# Hollow shaft fatigue?

I have some calculations I would like to make, though I am having trouble finding information. I have a circular hollow shaft made of steel. I would like to calculate the breaking point of said shaft at 1000 cycles and 1000000 cycles. What kind of information/properties of the metal needs to be known. Is there a formula for this kind of calculation, or is this something that may come from a table of data after performing fatigue tests. I am kind of new to this, sorry if my questions are a little vague.

Chris Hillman
So, you want to estimate the dimensions of a steel shaft rotating at 1000 cycles which is nearing the yield point? How about: which has reached a bifurcation from stable to marginally stable static equilbrium (wrt centrifugal force)? That is, would predictions from linear elastostatics satisfy you? Oddly enough, I just did the computation for a hollow rigidly rotating cylinder over in the Relativity forum. I obtained the textbook result, so its probably trustworthy!

FredGarvin
Start with an S-N curve for the material you are considering. Depending on your expected loading conditions, you may be able to find a curve with comperable alternating stress levels.

Is the fatigue in bending or torsion?

Well here's what I'm trying to accomplish. I have a piece of software that calculates some information for a strain gaged torque shaft. The software takes the Outer Diameter, and Inner Diameter, and some other parameters strain gage specific. It then calculates various numbers. At the end it estimates the breaking points at 1000 cycles, and 1000000 cycles for hardned an unhardened steel. I'm trying to figure out how it works, so I can write a newer version of the software. I have found that the numbers it comes up with rely on only the Diameter variables.

Here is some of the software's output:

Input:
WHAT IS THE SHAFT OD IN INCHES ? 3.755
WHAT IS THE SHAFT ID IN INCHES ? 0.0
WHAT IS THE GAGE FACTOR ? 2.065
WHAT IS THE GAGE RESISTANCE ? 350
WHAT IS THE TOTAL BRIDGE RESISTANCE INCLUDING LEADS ? 350
WHAT TORQUE WILL THE SHAFT SEE IN NM ? 34000
ZERO OUTPUT IN uE ? –225

Output:
CALIBRATIONS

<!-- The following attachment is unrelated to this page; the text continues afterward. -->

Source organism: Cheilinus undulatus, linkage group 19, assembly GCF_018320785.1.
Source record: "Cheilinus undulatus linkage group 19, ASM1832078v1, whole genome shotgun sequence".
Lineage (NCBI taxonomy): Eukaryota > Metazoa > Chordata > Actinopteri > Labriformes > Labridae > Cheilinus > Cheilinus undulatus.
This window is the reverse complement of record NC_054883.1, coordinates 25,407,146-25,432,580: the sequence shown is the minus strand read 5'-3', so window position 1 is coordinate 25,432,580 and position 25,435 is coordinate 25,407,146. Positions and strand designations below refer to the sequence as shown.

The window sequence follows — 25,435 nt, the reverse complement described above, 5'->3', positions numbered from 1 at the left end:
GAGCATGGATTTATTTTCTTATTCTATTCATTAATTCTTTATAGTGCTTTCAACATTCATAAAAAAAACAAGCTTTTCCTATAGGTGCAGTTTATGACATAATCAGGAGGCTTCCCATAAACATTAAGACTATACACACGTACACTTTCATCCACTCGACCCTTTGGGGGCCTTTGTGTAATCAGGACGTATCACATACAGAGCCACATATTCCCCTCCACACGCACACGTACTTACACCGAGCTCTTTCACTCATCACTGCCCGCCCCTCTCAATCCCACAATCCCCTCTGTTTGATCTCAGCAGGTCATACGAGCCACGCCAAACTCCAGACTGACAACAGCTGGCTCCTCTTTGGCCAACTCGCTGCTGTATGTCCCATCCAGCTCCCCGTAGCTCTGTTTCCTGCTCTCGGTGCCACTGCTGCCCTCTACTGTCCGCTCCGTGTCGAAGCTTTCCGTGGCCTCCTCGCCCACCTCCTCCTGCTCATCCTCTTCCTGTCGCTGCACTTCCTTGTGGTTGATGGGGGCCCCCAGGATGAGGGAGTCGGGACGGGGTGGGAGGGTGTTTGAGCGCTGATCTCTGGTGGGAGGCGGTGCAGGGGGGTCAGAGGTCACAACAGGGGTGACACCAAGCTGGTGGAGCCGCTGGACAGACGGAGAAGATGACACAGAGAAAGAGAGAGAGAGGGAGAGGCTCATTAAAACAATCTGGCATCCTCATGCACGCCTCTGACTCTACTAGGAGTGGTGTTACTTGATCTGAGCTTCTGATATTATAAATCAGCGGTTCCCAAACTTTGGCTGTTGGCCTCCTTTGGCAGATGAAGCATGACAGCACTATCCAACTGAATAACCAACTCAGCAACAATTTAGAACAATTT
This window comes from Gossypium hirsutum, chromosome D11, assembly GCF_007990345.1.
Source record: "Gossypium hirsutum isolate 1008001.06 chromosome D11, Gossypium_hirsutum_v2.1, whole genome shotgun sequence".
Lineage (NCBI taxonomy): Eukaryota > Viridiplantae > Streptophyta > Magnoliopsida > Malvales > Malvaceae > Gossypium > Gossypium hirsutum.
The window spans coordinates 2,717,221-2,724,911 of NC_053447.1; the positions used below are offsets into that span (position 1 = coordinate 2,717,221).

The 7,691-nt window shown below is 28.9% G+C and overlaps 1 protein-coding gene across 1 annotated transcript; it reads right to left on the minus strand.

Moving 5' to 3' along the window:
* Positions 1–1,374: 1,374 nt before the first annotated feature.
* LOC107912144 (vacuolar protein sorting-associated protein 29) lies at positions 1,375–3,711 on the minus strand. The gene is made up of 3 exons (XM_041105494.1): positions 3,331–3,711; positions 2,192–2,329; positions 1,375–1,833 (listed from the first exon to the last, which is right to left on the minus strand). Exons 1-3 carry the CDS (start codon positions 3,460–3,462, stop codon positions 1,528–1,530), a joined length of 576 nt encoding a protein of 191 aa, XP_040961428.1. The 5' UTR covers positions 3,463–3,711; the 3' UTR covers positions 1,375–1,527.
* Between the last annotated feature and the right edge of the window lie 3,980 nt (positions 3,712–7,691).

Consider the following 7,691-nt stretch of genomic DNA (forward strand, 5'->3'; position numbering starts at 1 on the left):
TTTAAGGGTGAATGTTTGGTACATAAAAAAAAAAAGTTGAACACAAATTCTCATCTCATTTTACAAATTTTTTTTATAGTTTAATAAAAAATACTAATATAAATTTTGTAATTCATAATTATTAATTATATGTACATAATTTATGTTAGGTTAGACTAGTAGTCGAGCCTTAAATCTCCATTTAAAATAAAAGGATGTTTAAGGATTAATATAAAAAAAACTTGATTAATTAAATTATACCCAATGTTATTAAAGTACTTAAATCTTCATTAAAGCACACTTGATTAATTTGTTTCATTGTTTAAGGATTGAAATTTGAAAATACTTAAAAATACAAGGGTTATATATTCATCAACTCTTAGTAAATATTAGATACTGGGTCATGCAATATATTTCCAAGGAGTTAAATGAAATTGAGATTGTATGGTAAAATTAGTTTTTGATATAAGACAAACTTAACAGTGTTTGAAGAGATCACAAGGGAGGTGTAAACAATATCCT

25K = 45634.85 NM
50K = 22817.43 NM
100K = 11408.71 NM
200K = 5704.356 NM
400K = 2852.178 NM

TOTAL BRIDGE OUTPUT AT 34000 NM = 5197.133 MICRO STRAIN
ACTUAL STRAIN IN SHAFT AT 34000 NM = 1258.386 MICRO STRAIN

DATA FOR TYPICAL 1E509 STEEL TORQUE SHAFT IN FULL REVERSAL CYCLES

FOR UNHARDENED STEEL

BREAKING POINT AT 1000 CYCLES = 72172.97 NM
BREAKING POINT AT 1,000,000 CYCLES = 21780.29 NM
CONSERVATIVE RUNNING TORQUE IS .5 TIMES BREAKING POINT

FOR HARDENED STEEL

BREAKING POINT AT 1000 CYCLES = 168682.4 NM
BREAKING POINT AT 1,000,000 CYCLES = 42311.95 NM
CONSERVATIVE RUNNING TORQUE IS .5 TIMES BREAKING POINT

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FredGarvin
Assuming that the bending moment is negligible, the dimensional quantities required for a shaft in shear will be the polar moment of inertia, J. For a hollow shaft:

$$J = \frac{\pi (D^4-d^4)}{32}$$

The material quantity required will be the modulus of rigidity, G. The modulus of rigidity is the torsional analog to the normal stress elastic modulus.

$$G = \frac{\tau}{\gamma} = const.$$

Now looking at your added program output, there is, as you mentioned, a good amount of strain gauge specific input (you'll need to read up on strain gauge theory). The rest is material constants input which is probably in a lookup table database that the program uses. It also looks like the alternating stresses are around a zero offset.

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